With the Cloud 800, this wouldn't be a step you'll be required to do, as the comforter provides a full range of tightness/looseness you can sleep within, which in turn helps regular temperature. Along with the comforter design, there is no insulation at the upper half of the bottom bag (shoulders to lower back), so no insulation will ever need to be sloshed back into place. A sewn-through design is marginally lighter and in practice should work just fine for a bag at this temperature rating.
Similar to any full zip mummy bag, the Cloud 800 can be very versatile, with just a little imagination. The zipperless design and footbox vent make it really easy to regulate temps - especially when things get warmer than you had planned. For unanticipated colder nights, you may opt to bundle up with an additional base layer, as the roomy comforter may make it a little harder to really keep things really sealed tight.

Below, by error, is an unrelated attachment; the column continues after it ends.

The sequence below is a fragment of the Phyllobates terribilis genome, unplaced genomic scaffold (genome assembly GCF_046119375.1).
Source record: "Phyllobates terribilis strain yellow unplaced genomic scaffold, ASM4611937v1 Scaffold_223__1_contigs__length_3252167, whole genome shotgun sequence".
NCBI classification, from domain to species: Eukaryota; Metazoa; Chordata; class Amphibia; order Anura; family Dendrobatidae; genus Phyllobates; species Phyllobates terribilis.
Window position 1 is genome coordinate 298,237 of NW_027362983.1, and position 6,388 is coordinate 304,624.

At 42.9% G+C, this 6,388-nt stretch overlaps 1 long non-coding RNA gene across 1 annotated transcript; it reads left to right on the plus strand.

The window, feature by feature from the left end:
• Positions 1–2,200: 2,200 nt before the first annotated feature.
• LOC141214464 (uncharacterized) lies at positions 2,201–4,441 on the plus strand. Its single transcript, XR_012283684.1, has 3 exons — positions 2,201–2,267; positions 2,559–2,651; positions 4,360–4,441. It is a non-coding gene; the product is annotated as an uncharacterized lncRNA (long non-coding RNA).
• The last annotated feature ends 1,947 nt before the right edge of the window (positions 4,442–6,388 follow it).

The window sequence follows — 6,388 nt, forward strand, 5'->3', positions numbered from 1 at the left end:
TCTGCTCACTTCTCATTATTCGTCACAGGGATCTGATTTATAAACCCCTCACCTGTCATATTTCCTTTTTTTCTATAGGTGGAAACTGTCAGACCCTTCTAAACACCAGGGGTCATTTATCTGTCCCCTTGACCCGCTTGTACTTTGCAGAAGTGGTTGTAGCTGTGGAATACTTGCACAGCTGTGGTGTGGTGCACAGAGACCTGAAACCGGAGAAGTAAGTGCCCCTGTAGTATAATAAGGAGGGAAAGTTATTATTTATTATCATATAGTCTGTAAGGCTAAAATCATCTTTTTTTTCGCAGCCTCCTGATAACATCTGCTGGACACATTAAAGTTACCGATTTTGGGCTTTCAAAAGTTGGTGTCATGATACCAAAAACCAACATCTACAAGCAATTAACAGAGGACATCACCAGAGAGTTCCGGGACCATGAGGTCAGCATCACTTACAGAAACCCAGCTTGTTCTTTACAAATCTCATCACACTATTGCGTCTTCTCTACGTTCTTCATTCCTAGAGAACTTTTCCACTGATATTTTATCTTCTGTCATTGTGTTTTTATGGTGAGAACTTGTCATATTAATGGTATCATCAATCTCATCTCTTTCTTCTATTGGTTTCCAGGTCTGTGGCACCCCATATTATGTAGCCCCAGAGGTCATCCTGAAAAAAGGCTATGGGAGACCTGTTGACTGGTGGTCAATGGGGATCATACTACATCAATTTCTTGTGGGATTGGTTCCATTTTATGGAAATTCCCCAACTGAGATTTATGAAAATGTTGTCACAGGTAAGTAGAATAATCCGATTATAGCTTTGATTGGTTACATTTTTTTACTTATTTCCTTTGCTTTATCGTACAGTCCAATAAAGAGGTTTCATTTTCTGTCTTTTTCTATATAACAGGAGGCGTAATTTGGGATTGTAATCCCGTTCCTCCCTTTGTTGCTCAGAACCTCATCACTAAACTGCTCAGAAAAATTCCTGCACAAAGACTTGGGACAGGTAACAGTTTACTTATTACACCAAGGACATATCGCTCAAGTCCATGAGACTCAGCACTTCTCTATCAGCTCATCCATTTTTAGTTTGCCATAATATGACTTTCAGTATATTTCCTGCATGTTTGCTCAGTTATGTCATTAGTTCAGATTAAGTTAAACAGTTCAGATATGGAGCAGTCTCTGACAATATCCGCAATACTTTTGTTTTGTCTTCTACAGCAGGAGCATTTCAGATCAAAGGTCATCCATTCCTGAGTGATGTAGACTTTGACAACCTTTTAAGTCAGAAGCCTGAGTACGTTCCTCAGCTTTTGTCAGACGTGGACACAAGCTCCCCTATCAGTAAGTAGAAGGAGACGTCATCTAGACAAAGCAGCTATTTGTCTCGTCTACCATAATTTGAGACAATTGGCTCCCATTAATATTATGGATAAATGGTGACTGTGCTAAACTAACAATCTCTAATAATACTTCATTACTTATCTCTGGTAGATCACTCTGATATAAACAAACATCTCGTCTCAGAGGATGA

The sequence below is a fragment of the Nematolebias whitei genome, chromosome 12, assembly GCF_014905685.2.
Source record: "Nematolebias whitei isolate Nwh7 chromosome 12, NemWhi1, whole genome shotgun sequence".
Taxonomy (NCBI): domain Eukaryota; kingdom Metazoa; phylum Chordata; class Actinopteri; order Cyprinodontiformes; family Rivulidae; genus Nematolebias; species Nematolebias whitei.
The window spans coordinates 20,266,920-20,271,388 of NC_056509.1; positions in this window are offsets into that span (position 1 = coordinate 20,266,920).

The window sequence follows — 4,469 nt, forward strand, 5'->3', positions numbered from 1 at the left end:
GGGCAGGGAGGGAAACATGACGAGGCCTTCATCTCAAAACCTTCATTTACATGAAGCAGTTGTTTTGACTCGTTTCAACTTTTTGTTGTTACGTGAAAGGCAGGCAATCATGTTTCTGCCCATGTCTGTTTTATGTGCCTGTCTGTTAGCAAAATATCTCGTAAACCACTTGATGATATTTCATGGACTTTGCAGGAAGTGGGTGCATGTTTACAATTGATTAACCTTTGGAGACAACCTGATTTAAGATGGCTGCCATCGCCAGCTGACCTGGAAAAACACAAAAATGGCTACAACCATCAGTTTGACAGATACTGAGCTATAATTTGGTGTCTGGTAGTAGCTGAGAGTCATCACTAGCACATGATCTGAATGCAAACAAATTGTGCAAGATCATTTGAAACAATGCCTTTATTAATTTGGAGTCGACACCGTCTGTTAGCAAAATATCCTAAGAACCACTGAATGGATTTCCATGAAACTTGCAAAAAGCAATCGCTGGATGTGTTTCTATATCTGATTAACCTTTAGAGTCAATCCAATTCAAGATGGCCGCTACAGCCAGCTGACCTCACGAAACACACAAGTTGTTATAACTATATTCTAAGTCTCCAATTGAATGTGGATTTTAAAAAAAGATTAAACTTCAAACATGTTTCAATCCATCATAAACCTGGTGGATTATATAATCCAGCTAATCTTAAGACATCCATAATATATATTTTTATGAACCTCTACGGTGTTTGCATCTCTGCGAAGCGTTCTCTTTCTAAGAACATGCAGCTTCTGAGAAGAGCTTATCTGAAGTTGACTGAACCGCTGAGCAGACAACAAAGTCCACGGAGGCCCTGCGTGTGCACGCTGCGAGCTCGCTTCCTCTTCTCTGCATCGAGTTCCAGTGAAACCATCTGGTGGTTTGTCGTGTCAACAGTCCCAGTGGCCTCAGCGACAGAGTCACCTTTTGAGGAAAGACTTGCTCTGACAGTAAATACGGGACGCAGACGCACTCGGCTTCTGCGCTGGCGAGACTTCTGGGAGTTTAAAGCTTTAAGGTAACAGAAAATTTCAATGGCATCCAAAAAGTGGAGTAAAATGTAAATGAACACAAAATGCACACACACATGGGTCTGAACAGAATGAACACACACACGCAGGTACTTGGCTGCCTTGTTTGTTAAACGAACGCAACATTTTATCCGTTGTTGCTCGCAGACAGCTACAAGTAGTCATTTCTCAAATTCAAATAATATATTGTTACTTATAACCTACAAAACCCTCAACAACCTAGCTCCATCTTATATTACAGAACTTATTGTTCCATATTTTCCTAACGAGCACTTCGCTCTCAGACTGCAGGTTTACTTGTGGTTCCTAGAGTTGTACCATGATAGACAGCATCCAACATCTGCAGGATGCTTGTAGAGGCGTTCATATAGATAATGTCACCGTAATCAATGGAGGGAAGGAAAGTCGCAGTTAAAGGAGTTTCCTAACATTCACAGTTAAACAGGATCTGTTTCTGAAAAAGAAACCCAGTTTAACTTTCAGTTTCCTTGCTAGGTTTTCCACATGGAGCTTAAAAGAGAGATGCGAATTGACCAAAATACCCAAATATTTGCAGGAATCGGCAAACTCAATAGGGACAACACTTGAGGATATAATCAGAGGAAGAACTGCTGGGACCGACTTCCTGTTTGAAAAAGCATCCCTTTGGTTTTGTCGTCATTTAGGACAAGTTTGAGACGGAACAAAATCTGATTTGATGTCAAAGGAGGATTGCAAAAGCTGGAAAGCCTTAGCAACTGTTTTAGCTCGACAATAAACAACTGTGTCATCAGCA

Burrowing deep inside the bag wouldn't be a problem, as the generous girth of all three major measurements of the bag (shoulder, hips, and footbox) give the bag a roomy feel. Just make sure to wrap the comforter around yourself as you would at home in your bed. Cinch the large hood tight to really keep things toasty. Ultimately though, the Cloud 800 stays true to its 35-degree rating, so don't expect to magically be warmer than your backpacker buddies who may have brought along 30 or even 20-degree bags.
For lounging around in the early morning while wearing your sleeping bag as the ultimate cold layer, the Cloud 800 may be impossible to beat. The zipperless design naturally unfurls just below your chest for optimal mobility when grabbing that fireside cup of joe or adding dried fruit to the morning's oatmeal. The footbox vent allows your feet to stick out and can be hiked up slightly to walk short distances to grab that one item you forgot inside your tent.